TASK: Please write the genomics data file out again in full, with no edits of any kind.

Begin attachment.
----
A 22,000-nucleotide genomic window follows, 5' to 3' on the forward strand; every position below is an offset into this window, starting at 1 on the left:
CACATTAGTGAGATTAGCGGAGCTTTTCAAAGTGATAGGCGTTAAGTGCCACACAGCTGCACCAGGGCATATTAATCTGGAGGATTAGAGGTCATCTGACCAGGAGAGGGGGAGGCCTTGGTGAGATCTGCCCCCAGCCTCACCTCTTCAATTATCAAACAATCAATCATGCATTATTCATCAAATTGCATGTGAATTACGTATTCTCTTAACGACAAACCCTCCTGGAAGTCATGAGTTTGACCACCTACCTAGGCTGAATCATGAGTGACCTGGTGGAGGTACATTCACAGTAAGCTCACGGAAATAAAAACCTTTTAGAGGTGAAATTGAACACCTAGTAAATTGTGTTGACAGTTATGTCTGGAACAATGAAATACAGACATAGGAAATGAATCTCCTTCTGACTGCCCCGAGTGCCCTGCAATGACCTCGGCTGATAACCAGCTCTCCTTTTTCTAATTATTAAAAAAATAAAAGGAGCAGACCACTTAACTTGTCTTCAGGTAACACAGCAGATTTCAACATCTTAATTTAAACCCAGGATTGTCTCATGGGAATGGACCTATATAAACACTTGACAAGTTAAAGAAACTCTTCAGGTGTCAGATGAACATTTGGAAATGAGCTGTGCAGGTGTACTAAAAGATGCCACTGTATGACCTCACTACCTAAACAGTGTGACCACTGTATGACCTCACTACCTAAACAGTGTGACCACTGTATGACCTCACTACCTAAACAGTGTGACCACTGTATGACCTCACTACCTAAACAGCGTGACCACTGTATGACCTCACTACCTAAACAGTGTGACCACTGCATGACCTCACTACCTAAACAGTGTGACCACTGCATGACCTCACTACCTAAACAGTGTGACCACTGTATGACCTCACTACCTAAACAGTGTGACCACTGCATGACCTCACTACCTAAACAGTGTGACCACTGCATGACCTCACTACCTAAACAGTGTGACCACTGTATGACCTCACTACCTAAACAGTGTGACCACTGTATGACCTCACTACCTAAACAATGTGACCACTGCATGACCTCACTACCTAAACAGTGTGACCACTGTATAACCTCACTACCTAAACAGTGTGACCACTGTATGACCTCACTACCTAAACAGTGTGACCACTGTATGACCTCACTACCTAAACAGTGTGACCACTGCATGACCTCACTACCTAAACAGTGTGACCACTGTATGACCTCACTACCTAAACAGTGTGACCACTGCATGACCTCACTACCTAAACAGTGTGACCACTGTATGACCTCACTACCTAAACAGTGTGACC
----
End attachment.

A 22,000-nucleotide genomic window follows, 5' to 3' on the forward strand; every position below is an offset into this window, starting at 1 on the left:
CACATTAGTGAGATTAGCGGAGCTTTTCAAAGTGATAGGCGTTAAGTGCCACACAGCTGCACCAGGGCATATTAATCTGGAGGATTAGAGGTCATCTGACCAGGAGAGGGGGAGGCCTTGGTGAGATCTGCCCCCAGCCTCACCTCTTCAATTATCAAACAATCAATCATGCATTATTCATCAAATTGCATGTGAATTACGTATTCTCTTAACGACAAACCCTCCTGGAAGTCATGAGTTTGACCACCTACCTAGGCTGAATCATGAGTGACCTGGTGGAGGTACATTCACAGTAAGCTCACGGAAATAAAAACCTTTTAGAGGTGAAATTGAACACCTAGTAAATTGTGTTGACAGTTATGTCTGGAACAATGAAATACAGACATAGGAAATGAATCTCCTTCTGACTGCCCCGAGTGCCCTGCAATGACCTCGGCTGATAACCAGCTCTCCTTTTTCTAATTATTAAAAAAATAAAAGGAGCAGACCACTTAACTTGTCTTCAGGTAACACAGCAGATTTCAACATCTTAATTTAAACCCAGGATTGTCTCATGGGAATGGACCTATATAAACACTTGACAAGTTAAAGAAACTCTTCAGGTGTCAGATGAACATTTGGAAATGAGCTGTGCAGGTGTACTAAAAGATGCCACTGTATGACCTCACTACCTAAACAGTGTGACCACTGTATGACCTCACTACCTAAACAGTGTGACCACTGTATGACCTCACTACCTAAACAGTGTGACCACTGTATGACCTCACTACCTAAACAGCGTGACCACTGTATGACCTCACTACCTAAACAGTGTGACCACTGCATGACCTCACTACCTAAACAGTGTGACCACTGCATGACCTCACTACCTAAACAGTGTGACCACTGTATGACCTCACTACCTAAACAGTGTGACCACTGCATGACCTCACTACCTAAACAGTGTGACCACTGCATGACCTCACTACCTAAACAGTGTGACCACTGTATGACCTCACTACCTAAACAGTGTGACCACTGTATGACCTCACTACCTAAACAATGTGACCACTGCATGACCTCACTACCTAAACAGTGTGACCACTGTATAACCTCACTACCTAAACAGTGTGACCACTGTATGACCTCACTACCTAAACAGTGTGACCACTGTATGACCTCACTACCTAAACAGTGTGACCACTGCATGACCTCACTACCTAAACAGTGTGACCACTGTATGACCTCACTACCTAAACAGTGTGACCACTGCATGACCTCACTACCTAAACAGTGTGACCACTGTATGACCTCACTACCTAAACAGTGTGACC